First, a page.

The Story Behind a Ninety Year Old Perfume

Chanel No. 5 is one of the most, if not the most, iconic perfumes. Its clean, fresh scent got its inspiration from the teenage years its creator spent at an orphanage in Correze, France.


Gabrielle Chanel and her two sisters were dropped off by their father at the Aubazine convent to live with nuns after their mother died. The smell of soap and clean skin lingered with Chanel for years, reminding her of her time there.


Chanel moved to Paris as a kept woman. She was the mistress of textile baron Etienne Balsan. In 1909, Chanel opened a millinery boutique under his apartment, and by 1921 she was a success. She had boutiques in Paris, Deauville, and Biarritz, and owned a villa in the south of France. The fashion phenomenon drove around in a blue Rolls Royce.


It was the smell of her rich clients that gave Chanel the idea to commission a perfume for them. This idea was from the trend among fashion houses of the day used on their best clients. Chanel complained that her rich clientele smelled of musk and body odor.


Chanel looked for a perfumer who could create a fragrance that was fresh. The challenge at the time was that fresh fragrances were citrus, such as lemon, bergamot, and orange, but they didn’t last on skin.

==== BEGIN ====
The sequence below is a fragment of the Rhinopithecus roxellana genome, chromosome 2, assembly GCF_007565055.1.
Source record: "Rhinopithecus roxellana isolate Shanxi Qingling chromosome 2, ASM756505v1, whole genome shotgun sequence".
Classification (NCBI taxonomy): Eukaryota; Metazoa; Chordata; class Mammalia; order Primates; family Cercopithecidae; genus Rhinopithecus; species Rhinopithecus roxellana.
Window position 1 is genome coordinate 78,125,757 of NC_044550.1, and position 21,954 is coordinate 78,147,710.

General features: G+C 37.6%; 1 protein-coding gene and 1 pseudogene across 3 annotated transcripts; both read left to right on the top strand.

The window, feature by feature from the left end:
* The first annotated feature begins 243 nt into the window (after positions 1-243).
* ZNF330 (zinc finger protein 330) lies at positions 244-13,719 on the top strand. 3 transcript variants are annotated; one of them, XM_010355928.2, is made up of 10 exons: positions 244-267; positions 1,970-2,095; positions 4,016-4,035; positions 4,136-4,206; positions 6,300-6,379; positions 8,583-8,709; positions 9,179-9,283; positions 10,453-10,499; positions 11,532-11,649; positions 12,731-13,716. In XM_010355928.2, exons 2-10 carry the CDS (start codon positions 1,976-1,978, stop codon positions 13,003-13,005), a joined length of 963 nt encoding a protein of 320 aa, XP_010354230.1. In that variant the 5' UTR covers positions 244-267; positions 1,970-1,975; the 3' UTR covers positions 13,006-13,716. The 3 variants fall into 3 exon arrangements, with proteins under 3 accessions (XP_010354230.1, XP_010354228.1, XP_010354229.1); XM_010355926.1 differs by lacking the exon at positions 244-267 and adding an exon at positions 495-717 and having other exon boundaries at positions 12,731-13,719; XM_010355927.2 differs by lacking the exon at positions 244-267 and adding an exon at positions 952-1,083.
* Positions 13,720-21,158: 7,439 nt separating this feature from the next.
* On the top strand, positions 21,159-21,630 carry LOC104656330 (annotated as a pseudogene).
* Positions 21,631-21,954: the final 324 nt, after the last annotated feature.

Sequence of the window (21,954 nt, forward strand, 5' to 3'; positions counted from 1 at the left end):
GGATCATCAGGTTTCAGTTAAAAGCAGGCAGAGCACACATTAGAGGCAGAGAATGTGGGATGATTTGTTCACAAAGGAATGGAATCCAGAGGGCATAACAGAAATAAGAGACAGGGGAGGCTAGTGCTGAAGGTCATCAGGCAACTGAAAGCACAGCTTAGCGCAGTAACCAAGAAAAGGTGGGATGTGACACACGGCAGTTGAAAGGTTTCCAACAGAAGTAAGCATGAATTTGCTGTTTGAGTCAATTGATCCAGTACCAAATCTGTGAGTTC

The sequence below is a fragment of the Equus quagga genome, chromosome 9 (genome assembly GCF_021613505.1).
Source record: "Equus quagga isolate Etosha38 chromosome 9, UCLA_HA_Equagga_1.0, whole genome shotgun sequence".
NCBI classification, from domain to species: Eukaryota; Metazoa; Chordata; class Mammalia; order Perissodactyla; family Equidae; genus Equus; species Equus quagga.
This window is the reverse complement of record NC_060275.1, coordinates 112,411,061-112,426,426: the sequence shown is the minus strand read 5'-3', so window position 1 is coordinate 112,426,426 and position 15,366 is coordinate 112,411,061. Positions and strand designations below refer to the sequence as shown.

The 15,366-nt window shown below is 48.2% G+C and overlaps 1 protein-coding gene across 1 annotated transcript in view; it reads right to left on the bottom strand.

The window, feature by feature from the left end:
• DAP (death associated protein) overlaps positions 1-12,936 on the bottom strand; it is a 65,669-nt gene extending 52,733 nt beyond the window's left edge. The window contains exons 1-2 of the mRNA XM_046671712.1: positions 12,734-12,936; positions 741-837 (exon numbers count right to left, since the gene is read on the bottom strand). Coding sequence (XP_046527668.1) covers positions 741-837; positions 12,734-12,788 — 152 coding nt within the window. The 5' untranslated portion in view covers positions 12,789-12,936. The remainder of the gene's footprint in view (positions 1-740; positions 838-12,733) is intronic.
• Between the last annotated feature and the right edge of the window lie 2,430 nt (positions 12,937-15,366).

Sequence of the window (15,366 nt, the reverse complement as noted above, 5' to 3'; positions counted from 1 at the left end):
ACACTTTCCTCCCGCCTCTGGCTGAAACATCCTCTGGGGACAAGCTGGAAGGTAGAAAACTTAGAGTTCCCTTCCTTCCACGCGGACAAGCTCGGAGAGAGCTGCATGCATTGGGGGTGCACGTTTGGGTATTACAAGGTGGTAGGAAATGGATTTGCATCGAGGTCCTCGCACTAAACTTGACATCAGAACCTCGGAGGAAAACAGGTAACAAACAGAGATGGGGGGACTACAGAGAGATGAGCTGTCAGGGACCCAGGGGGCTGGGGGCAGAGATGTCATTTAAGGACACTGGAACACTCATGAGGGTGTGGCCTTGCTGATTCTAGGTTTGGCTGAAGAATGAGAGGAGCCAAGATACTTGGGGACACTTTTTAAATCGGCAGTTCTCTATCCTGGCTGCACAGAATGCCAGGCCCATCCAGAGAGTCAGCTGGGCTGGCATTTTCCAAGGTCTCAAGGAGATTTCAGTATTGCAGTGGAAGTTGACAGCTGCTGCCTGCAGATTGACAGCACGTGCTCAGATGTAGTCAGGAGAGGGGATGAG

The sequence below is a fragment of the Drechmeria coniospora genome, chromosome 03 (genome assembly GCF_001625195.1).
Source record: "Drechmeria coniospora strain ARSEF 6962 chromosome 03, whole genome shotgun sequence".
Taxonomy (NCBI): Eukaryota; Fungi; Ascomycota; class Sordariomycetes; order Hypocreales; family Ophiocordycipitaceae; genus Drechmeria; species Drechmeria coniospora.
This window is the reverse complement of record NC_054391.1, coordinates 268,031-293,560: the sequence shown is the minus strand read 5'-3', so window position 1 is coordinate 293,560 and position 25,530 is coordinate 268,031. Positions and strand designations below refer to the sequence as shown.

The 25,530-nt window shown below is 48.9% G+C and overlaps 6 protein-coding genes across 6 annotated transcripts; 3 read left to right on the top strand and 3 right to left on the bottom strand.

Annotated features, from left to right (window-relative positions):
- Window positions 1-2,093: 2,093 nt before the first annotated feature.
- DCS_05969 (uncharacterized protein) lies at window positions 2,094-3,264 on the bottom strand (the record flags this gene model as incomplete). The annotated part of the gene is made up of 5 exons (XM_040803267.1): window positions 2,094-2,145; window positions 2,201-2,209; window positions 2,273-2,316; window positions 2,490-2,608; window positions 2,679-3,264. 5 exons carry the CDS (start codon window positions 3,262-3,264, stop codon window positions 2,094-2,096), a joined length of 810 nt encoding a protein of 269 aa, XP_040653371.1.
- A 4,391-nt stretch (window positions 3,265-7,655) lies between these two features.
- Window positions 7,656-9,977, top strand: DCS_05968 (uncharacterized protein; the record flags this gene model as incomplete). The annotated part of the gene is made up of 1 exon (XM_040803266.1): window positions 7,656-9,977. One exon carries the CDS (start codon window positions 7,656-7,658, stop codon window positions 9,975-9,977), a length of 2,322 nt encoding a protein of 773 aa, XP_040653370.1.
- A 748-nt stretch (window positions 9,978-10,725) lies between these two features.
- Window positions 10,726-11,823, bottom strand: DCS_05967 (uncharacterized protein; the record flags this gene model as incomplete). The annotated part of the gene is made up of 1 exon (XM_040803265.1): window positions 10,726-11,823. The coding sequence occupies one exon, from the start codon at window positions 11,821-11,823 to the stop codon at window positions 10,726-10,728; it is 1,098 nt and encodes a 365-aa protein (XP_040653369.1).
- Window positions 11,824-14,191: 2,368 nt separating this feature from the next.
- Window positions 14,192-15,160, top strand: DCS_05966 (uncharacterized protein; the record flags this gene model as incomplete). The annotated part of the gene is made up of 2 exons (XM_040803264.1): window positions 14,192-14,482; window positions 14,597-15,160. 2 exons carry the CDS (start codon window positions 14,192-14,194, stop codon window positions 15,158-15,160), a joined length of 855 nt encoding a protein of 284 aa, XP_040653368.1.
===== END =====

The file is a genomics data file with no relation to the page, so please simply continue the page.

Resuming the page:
Chemists had the ability to isolate chemicals into aldehydes that artificially created these smells but they were powerful so perfumers hesitated to use them.


During a trip to the Cote d’Azur, Chanel learned of a perfumer, Ernest Beaux, who worked for the Russian royal family and lived in Grasse, the center of the perfume industry.


Beaux took up Chanel’s challenge.


After several months, Beaux came up with ten fragrance samples for Chanel. They were numbered one to five and twenty to twenty-four. Chanel picked number five.


The scent, filled with jasmine, rose, sandalwood, and vanilla, was an instant success. Chanel reportedly said, “It was what I was waiting for. A perfume like nothing else. A woman’s perfume, with the scent of a woman.”


Any good product needs good marketing and being the savvy entrepreneur she was, Chanel had a creative way to promote her scent.


She invited her friends to a restaurant on the Riviera to celebrate the perfume. The fragrance was sprayed around their table. Each woman that walked by stopped and asked what the fragrance was and where it came from.


It was the first time anyone had smelled Chanel No. 5 in public, and it literally stopped them in their tracks. Today, the iconic perfume is seen as “an olfactory heritage: an idea of femininity, a masterpiece of chic, passed on from generation to generation.


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